Author Alex Greenwood's Mystery Thriller Pilate's Cross
E-book Story based on real-life murder.
Pilate followed Krall back to his cramped and, Pilate thought, laughably stereotypically messy office. Stacks of papers, dozens of school annuals and what had to be at least fifty Post-it notes littered the large oak desk that ate up most of the room.
“Sorry for the mess,” Krall said, bursting into a humorless staccato laugh. He bent over a file cabinet and pulled out a large brown envelope, the kind you might use to mail a manuscript or magazines. “Assassination File November 1963” was scrawled haphazardly in black marker.
Krall offered it to Pilate.
“Uh, thanks, but I went through my JFK conspiracy phase after the movie,” Pilate said, a polite smile. “The Cross College incident, remember?”
Krall looked pained. “That’s what this is,” he said—the word moron left unsaid.
“Oh, sorry. November 1963, huh? “
“It happened just a few days after President Kennedy was assassinated. Cross College lost its president and coincidentally a man named Kennedy to an assassin, too.”
Pilate thought that fact was almost as weird as all those Lincoln-Kennedy assassination coincidences that fascinated him as a child. Lincoln had an assistant named Kennedy who warned him not to go to the theatre. Kennedy had an assistant named Lincoln who warned him not to go to Dallas. Pilate had a figment of his imagination who warned him not to go to Cross.
Pilate opened the envelope. Inside were at least one hundred pages of documents, photocopies, newspaper clippings and graphic crime scene photos of the double murder-homicide. Aesthetically, the photos’ saving grace was that they weren’t in color.
One showed an almost comically surprised looking President Keillor, his right eye a ghastly black hole, sprawled in his chair. Another showed Kennedy, his puppet strings cut, a third eye bored in his forehead.
Pilate flipped through a dozen or so other photos with different angles of the same horrors. He came to one of a portly man lying on a hooked rug, his arms extended like a tweedy Christ, a gun loosely spilling from one hand.
He held it up to Krall, who had watched Pilate take in the gory photos wordlessly. “This Bernard?”
Another photo showed a close-up of Bernard’s face, a crease where his glasses pinched his nose still apparent, his mouth a trickle of blood. A garish mosaic of dark inky blood and brains spilled from behind his head.
“God this is awful,” Pilate finally said, going back through the photos.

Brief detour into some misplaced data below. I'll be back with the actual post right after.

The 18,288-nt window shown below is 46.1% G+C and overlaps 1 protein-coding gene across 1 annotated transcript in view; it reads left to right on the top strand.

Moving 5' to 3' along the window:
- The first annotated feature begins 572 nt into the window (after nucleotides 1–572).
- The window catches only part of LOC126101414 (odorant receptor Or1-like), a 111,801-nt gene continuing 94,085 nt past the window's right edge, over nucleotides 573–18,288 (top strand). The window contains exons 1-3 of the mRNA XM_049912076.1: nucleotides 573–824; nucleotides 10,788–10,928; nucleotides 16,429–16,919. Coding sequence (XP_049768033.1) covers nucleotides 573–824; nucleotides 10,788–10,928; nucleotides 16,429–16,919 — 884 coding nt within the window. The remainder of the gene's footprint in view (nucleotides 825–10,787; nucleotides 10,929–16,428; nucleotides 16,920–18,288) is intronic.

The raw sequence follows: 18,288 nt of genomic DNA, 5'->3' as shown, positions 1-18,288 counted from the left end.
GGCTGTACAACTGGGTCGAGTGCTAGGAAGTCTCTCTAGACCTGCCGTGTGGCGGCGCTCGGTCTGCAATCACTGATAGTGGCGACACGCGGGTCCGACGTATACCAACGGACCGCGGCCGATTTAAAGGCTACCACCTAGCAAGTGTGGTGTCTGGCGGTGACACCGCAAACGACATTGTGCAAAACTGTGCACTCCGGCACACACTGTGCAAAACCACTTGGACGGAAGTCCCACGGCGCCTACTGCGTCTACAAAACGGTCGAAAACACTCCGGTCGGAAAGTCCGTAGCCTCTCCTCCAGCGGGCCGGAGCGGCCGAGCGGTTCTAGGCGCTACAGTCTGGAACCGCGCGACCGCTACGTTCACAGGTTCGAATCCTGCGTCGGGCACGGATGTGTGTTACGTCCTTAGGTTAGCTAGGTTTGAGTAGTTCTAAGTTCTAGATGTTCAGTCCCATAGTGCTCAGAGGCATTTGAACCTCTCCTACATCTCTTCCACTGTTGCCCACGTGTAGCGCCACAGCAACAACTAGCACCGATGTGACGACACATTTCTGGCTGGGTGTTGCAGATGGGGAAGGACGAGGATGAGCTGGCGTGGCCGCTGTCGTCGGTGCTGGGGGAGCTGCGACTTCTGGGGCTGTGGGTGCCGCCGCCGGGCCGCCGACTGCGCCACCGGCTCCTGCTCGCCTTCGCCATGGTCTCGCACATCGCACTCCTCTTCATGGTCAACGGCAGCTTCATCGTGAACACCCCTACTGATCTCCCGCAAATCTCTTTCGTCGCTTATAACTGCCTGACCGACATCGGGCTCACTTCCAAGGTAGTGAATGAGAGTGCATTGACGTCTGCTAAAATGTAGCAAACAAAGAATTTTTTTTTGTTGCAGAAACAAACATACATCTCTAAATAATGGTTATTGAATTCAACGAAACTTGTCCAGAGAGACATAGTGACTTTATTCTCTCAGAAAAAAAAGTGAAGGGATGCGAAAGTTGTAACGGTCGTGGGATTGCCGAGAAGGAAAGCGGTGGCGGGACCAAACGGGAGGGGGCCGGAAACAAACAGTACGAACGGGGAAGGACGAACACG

“Yes, it was.”
“Hmph. Why?” Pilate said, looking up a moment at Krall, who had his feet on his desk.
“Well, he left a note,” he dropped his feet to the floor, leaned over and pointed to the photo. A typed letter and fountain pen was beside the body. “See?”
“He left instructions for his burial, and a postscript,” Krall smiled, sat back down and raised his eyebrows mischievously, clearly relishing the opportunity to tell the tale to a new listener.
“And?” Pilate said.
Krall gestured toward the envelope. “Gimme.”
Pilate handed him back the packet. Krall fished through the papers until he found a copy of the letter, handing it to Pilate. “Here’s what the police transcribed from the original letter. Not sure where the actual letter is—probably lost in a box or hole somewhere.”
Pilate took the paper.
“Who is Dr. Benton?”
“Hmm? Oh, the guy he asked to look after his affairs? He was a prof here. One of the few who could stand the guy.”
“I see, so Bernard was…” Pilate was going to say “misfit” or “loner” until he read the postscript:
P.S. Wally tried to fire the wrong person.
“Dr. Walker Keillor. Nobody but his missus called him Wally to his face. I think Bernard meant it disparagingly. He told Bernard a few days earlier that Dean Kennedy agreed it was time for Bernard to move on,” Krall said, putting his feet back up and laying the file on his desk.
“Oh. So they fired him?”
“Yes, as you do in academia. They just declined to re-up his contract. After twenty-four years,” Krall whistled, making the sound of a bomb dropping, his hands behind his head and leaning back. “Real bummer.”
“Yeah, apparently so,” Pilate chewed on his fingernail. “Sounds like the most interesting thing that ever happened here.”
“Could be,” Krall said. “Though I hear the flood of forty-three was pretty big news.”